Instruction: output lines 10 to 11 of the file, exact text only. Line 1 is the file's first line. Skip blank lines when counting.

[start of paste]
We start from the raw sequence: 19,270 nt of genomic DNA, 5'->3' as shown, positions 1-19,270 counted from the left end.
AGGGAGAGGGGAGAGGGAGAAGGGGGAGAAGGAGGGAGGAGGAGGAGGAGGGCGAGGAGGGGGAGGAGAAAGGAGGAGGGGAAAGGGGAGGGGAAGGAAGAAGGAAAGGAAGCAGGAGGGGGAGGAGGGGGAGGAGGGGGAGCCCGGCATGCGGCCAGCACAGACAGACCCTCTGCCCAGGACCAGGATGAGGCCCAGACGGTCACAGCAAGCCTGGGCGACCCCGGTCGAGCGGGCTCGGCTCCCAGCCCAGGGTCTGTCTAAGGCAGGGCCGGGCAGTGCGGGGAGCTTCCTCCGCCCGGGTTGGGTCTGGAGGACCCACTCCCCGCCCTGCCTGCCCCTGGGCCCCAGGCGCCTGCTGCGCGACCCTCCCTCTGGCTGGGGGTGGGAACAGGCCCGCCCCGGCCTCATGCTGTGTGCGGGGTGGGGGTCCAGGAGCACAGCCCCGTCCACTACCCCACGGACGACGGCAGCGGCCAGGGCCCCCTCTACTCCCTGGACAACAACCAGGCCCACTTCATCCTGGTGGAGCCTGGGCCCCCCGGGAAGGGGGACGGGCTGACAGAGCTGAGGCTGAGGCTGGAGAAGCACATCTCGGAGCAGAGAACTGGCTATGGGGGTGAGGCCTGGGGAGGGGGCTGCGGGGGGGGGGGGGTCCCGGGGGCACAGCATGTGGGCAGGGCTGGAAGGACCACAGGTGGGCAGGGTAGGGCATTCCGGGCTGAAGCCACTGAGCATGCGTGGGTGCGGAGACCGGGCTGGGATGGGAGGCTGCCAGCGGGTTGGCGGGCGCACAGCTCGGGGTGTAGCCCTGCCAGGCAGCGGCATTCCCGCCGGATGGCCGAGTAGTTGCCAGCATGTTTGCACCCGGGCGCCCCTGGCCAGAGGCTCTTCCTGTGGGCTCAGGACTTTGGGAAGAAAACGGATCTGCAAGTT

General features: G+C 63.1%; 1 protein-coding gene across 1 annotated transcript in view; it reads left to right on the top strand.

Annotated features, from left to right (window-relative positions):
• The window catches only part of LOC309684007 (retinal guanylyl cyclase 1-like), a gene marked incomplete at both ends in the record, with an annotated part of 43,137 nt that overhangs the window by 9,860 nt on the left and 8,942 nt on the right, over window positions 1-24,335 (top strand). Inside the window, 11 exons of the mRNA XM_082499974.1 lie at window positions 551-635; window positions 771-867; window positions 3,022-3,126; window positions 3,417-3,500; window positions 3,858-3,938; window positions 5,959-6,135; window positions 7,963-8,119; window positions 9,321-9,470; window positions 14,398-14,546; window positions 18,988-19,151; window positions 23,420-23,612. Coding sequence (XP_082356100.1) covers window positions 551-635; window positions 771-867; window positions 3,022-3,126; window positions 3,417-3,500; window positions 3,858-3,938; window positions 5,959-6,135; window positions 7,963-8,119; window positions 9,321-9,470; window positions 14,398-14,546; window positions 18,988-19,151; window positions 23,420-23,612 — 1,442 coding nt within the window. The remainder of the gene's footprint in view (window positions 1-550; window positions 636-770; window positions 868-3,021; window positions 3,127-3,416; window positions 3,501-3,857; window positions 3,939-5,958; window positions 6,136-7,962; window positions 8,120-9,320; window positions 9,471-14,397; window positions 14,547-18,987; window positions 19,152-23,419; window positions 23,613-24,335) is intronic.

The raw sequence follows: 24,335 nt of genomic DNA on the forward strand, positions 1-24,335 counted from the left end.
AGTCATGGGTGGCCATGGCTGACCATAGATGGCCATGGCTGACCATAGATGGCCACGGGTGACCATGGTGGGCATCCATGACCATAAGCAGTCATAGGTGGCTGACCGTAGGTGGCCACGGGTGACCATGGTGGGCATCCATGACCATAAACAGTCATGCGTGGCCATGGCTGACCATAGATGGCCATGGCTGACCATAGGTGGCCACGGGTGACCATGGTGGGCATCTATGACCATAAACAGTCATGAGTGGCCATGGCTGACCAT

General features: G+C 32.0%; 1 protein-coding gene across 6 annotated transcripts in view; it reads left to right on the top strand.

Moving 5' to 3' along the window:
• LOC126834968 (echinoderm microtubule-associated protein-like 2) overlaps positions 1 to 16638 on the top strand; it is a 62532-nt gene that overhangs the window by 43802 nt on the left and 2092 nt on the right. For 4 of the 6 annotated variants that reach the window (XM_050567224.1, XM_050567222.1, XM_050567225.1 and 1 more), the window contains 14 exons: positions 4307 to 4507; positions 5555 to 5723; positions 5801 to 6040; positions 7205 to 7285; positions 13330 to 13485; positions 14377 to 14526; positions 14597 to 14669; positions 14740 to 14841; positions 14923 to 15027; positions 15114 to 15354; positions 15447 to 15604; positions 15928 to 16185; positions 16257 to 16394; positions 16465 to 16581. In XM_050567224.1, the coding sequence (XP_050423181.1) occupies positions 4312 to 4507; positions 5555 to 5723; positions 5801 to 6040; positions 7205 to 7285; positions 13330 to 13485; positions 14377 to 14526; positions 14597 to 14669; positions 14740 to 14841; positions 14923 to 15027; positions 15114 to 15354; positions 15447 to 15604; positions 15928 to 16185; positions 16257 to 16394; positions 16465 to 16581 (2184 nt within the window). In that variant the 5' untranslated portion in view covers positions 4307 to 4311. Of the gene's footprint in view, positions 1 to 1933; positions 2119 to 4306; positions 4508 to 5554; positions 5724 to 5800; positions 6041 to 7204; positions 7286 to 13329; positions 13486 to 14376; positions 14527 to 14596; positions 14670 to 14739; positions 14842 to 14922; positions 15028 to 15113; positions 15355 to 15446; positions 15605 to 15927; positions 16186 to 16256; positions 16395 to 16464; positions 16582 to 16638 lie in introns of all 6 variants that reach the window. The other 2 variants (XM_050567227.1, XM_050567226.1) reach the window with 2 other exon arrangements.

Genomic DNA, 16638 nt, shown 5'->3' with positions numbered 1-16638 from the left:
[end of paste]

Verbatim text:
• LOC126834968 (echinoderm microtubule-associated protein-like 2) overlaps positions 1 to 16638 on the top strand; it is a 62532-nt gene that overhangs the window by 43802 nt on the left and 2092 nt on the right. For 4 of the 6 annotated variants that reach the window (XM_050567224.1, XM_050567222.1, XM_050567225.1 and 1 more), the window contains 14 exons: positions 4307 to 4507; positions 5555 to 5723; positions 5801 to 6040; positions 7205 to 7285; positions 13330 to 13485; positions 14377 to 14526; positions 14597 to 14669; positions 14740 to 14841; positions 14923 to 15027; positions 15114 to 15354; positions 15447 to 15604; positions 15928 to 16185; positions 16257 to 16394; positions 16465 to 16581. In XM_050567224.1, the coding sequence (XP_050423181.1) occupies positions 4312 to 4507; positions 5555 to 5723; positions 5801 to 6040; positions 7205 to 7285; positions 13330 to 13485; positions 14377 to 14526; positions 14597 to 14669; positions 14740 to 14841; positions 14923 to 15027; positions 15114 to 15354; positions 15447 to 15604; positions 15928 to 16185; positions 16257 to 16394; positions 16465 to 16581 (2184 nt within the window). In that variant the 5' untranslated portion in view covers positions 4307 to 4311. Of the gene's footprint in view, positions 1 to 1933; positions 2119 to 4306; positions 4508 to 5554; positions 5724 to 5800; positions 6041 to 7204; positions 7286 to 13329; positions 13486 to 14376; positions 14527 to 14596; positions 14670 to 14739; positions 14842 to 14922; positions 15028 to 15113; positions 15355 to 15446; positions 15605 to 15927; positions 16186 to 16256; positions 16395 to 16464; positions 16582 to 16638 lie in introns of all 6 variants that reach the window. The other 2 variants (XM_050567227.1, XM_050567226.1) reach the window with 2 other exon arrangements.

Genomic DNA, 16638 nt, shown 5'->3' with positions numbered 1-16638 from the left: